Designers Elise Santangelo and Stuart Hall don’t believe in Jesus.
“I believe in karma,” says Elise.
“I really like dogs,” says Stuart. “I feel like I have a connection with animals. I don’t know if it has any relevance to do with the project, though.”
“I don’t think so,” says Elise.
“No way,” says Stuart.
It’s drinksies time in another Melbourne wine bar, and I’ve already downed a few post-work wines before meeting designers from Holiday to chat about their work on Going Down Swinging #33. For them, a staunch sense of humour is essential to any project they stuff into the hours left over from their full-time studio design jobs. Going Down Swinging’s affinity with this playfulness was a big chunk in their decision to take up the formidable task of designing #33, dubbed The Jesus Issue in honour of the publication’s miraculous survival.
“That sense of humour seemed like it had been there since day one,” explains Elise, alluding to the first issue of Going Down Swinging from 1980, which features a photo of Ned Kelly in boxing stance and loafers on the cover.
“It seemed like it had always been that kind of publication.”
Stuart and Elise first met editor Geoff Lemon after designing the anthology for Penguin Plays Rough, a monthly short-story reading night based in Sydney and curated by National Young Writers’ Festival co-director Pip Smith.
“You can call her P-Smitty if you want,” says Stuart, sipping a tangerine cocktail. It’s November, but everyone in Melbourne is so surprised the day actually turned out warm that they are all ordering a mysterious, Berocca coloured drink stuffed with fruit and other summer drink unmentionables.
For both Elise and Stuart, designing for GDS was “a love job”. From the milky thin paper to the full-colour commissioned work in the centre of the book, Elise says part of the appeal of designing GDS was the freedom to do, well, anything.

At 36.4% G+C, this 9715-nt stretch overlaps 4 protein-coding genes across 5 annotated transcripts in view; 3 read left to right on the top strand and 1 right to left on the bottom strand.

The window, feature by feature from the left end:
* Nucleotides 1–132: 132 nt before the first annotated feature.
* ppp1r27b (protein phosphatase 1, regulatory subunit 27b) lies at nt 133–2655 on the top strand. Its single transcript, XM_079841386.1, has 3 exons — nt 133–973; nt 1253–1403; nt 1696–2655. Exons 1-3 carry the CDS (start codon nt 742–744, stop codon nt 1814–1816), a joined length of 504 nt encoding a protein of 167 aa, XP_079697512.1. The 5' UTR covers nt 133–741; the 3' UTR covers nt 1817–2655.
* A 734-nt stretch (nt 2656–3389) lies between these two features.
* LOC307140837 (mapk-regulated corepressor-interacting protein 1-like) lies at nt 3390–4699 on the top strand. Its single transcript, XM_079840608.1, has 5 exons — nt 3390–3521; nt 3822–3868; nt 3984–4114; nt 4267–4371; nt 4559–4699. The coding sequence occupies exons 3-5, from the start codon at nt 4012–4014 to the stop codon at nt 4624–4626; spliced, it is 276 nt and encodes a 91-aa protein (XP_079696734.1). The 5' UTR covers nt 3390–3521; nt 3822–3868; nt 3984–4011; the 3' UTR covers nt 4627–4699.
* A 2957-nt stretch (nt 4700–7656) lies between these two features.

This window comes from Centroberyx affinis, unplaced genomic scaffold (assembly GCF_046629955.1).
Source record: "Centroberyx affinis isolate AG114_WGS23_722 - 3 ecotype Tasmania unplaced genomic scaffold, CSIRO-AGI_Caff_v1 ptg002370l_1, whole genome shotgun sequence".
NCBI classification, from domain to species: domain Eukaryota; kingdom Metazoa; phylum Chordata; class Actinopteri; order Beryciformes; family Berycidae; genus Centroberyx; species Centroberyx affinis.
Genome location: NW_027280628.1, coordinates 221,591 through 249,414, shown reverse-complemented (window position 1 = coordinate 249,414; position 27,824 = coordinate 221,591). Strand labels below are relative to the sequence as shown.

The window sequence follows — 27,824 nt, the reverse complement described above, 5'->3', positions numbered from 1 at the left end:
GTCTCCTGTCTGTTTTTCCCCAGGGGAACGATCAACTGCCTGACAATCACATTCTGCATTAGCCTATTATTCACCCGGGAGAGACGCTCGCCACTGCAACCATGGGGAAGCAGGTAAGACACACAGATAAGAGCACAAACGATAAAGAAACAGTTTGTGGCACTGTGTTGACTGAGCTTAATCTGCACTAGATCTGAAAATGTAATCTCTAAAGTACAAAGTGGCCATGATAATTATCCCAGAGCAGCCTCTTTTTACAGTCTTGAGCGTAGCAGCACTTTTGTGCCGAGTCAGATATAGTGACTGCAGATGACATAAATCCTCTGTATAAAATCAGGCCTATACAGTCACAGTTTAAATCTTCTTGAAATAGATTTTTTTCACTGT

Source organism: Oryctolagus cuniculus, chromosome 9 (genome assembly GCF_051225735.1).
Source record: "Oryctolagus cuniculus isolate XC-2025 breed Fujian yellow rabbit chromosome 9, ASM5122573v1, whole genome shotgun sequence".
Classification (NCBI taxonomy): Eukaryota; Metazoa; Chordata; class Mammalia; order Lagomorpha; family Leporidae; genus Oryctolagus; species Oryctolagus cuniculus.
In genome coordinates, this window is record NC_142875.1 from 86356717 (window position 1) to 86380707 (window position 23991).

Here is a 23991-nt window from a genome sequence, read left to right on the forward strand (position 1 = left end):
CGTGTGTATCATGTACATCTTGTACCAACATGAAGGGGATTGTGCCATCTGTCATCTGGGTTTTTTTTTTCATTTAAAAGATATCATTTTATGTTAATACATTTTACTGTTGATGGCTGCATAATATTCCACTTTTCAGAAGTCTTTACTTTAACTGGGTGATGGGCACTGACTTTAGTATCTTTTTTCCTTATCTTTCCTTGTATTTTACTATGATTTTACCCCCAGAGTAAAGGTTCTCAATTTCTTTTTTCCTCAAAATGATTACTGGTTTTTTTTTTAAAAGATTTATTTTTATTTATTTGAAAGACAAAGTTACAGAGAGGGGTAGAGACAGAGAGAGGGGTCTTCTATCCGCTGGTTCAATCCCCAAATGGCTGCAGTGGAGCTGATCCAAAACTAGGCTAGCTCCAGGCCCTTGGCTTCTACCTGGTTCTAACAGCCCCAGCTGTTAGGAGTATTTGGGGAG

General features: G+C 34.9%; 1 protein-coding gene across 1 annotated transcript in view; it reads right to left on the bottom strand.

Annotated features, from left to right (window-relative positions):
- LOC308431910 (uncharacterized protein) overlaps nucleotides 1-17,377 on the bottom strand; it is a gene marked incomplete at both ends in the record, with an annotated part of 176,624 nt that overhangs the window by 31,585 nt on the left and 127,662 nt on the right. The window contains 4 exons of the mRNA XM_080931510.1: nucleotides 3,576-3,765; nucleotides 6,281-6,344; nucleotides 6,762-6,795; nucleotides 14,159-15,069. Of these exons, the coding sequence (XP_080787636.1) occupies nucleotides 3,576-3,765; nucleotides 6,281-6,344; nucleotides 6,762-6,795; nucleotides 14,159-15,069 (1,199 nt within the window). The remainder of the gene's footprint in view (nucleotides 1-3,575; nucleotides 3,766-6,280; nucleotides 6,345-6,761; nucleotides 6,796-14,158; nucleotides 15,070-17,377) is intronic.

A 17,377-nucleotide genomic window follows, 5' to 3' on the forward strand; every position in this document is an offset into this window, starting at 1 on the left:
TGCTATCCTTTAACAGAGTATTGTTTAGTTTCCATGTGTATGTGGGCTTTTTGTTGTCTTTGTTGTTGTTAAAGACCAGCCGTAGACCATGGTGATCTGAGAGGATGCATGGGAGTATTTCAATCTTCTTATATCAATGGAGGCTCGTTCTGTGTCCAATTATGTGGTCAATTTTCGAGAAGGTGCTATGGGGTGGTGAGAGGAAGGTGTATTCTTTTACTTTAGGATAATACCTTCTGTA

“I think both Geoff and Pip are very unique as clients, where they have this amazing creative vision for something, and you can actually help that, rather than just be kind of a service. That confidence made it feel really free, that we could push it and take it in any direction we thought was right.”
Designing a book, as opposed to commercial, printed and online work, was also a major factor in taking on the job.
“That’s one of my favourite types of design to do, because it’s not just printed material, it’s actually an object that you end up designing and you think about it as a whole piece rather than something just two-dimensional.”
Stuart adds another appeal of creating a book is the “time capsule” element to it, which he admits is a bit of an “ego thing”, too.
“It’s satisfying because it’s almost permanent, and it’s almost like a little bit of something that you leave behind when you die.”
Possibly tying in with that idea of an afterlife is the tentative ‘Jesus’ theme of the anthology, which both designers hoped to pay homage to by using Bible-type paper to create the book.
“We thought it would be quite a subtle way of getting it across,” explains Elise. “Especially if we’re not emblazoning the thing with a cross.”
But after printer Nigel Quirk from Printgraphics discovered that purchasing actual Bible paper required buying a tonne of the stuff for fifty grand, he helped them look for alternatives.
Inspired by the use of fine glassine (archival) paper in a catalogue from the International Poster and Graphic Design Festival of Chaumont in France, Elise and Stuart began hunting for something similar. The transparent, backwards text that opens each story in #33 was also inspired by the catalogue’s use of glassine to overlay text and annotations on images.
“You start to see how it all kind of layers together, and we really liked that idea,” says Elise.
The thinness of the paper also allowed Elise and Stuart to bring to the book an interactive, three-dimensional quality that’s so important in both their work.